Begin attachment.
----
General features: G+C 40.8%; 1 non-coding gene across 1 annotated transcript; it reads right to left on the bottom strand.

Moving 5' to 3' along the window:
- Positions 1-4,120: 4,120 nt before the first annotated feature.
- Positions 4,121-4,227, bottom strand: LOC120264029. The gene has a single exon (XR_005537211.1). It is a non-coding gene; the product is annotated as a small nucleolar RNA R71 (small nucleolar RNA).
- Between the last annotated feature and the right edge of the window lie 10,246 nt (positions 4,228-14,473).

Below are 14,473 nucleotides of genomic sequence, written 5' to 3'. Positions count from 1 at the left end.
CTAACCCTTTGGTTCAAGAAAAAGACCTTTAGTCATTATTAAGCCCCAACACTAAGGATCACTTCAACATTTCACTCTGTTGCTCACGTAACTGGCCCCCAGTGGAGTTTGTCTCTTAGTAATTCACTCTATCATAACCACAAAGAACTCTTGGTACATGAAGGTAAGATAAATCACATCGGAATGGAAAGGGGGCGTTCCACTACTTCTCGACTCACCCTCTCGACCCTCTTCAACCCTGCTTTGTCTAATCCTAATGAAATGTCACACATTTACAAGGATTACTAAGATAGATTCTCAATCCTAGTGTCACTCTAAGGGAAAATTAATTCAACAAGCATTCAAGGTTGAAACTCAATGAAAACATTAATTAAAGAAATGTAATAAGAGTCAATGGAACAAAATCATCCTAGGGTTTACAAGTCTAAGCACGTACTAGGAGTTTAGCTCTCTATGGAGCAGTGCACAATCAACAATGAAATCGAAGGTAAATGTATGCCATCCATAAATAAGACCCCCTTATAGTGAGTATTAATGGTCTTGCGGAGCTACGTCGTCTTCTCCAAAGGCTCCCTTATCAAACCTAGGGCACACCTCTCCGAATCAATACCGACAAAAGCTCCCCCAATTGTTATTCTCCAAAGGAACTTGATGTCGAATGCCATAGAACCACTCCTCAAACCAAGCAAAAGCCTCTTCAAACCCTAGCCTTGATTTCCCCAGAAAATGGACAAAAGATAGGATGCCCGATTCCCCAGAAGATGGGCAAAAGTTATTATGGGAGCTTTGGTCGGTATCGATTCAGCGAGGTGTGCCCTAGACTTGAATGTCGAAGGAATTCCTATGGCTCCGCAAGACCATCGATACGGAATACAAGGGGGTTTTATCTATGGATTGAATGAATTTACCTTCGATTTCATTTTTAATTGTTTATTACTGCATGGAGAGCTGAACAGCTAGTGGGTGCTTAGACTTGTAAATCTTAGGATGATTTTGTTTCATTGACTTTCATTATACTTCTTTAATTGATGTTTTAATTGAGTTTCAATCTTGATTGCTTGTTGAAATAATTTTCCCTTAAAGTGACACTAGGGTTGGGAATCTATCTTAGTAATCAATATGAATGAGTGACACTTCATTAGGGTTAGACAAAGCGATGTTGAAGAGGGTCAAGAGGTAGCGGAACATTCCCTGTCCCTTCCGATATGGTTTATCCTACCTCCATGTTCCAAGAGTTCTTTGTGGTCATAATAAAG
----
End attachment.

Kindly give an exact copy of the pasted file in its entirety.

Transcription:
General features: G+C 40.8%; 1 non-coding gene across 1 annotated transcript; it reads right to left on the bottom strand.

Moving 5' to 3' along the window:
- Positions 1-4,120: 4,120 nt before the first annotated feature.
- Positions 4,121-4,227, bottom strand: LOC120264029. The gene has a single exon (XR_005537211.1). It is a non-coding gene; the product is annotated as a small nucleolar RNA R71 (small nucleolar RNA).
- Between the last annotated feature and the right edge of the window lie 10,246 nt (positions 4,228-14,473).

Below are 14,473 nucleotides of genomic sequence, written 5' to 3'. Positions count from 1 at the left end.
CTAACCCTTTGGTTCAAGAAAAAGACCTTTAGTCATTATTAAGCCCCAACACTAAGGATCACTTCAACATTTCACTCTGTTGCTCACGTAACTGGCCCCCAGTGGAGTTTGTCTCTTAGTAATTCACTCTATCATAACCACAAAGAACTCTTGGTACATGAAGGTAAGATAAATCACATCGGAATGGAAAGGGGGCGTTCCACTACTTCTCGACTCACCCTCTCGACCCTCTTCAACCCTGCTTTGTCTAATCCTAATGAAATGTCACACATTTACAAGGATTACTAAGATAGATTCTCAATCCTAGTGTCACTCTAAGGGAAAATTAATTCAACAAGCATTCAAGGTTGAAACTCAATGAAAACATTAATTAAAGAAATGTAATAAGAGTCAATGGAACAAAATCATCCTAGGGTTTACAAGTCTAAGCACGTACTAGGAGTTTAGCTCTCTATGGAGCAGTGCACAATCAACAATGAAATCGAAGGTAAATGTATGCCATCCATAAATAAGACCCCCTTATAGTGAGTATTAATGGTCTTGCGGAGCTACGTCGTCTTCTCCAAAGGCTCCCTTATCAAACCTAGGGCACACCTCTCCGAATCAATACCGACAAAAGCTCCCCCAATTGTTATTCTCCAAAGGAACTTGATGTCGAATGCCATAGAACCACTCCTCAAACCAAGCAAAAGCCTCTTCAAACCCTAGCCTTGATTTCCCCAGAAAATGGACAAAAGATAGGATGCCCGATTCCCCAGAAGATGGGCAAAAGTTATTATGGGAGCTTTGGTCGGTATCGATTCAGCGAGGTGTGCCCTAGACTTGAATGTCGAAGGAATTCCTATGGCTCCGCAAGACCATCGATACGGAATACAAGGGGGTTTTATCTATGGATTGAATGAATTTACCTTCGATTTCATTTTTAATTGTTTATTACTGCATGGAGAGCTGAACAGCTAGTGGGTGCTTAGACTTGTAAATCTTAGGATGATTTTGTTTCATTGACTTTCATTATACTTCTTTAATTGATGTTTTAATTGAGTTTCAATCTTGATTGCTTGTTGAAATAATTTTCCCTTAAAGTGACACTAGGGTTGGGAATCTATCTTAGTAATCAATATGAATGAGTGACACTTCATTAGGGTTAGACAAAGCGATGTTGAAGAGGGTCAAGAGGTAGCGGAACATTCCCTGTCCCTTCCGATATGGTTTATCCTACCTCCATGTTCCAAGAGTTCTTTGTGGTCATAATAAAG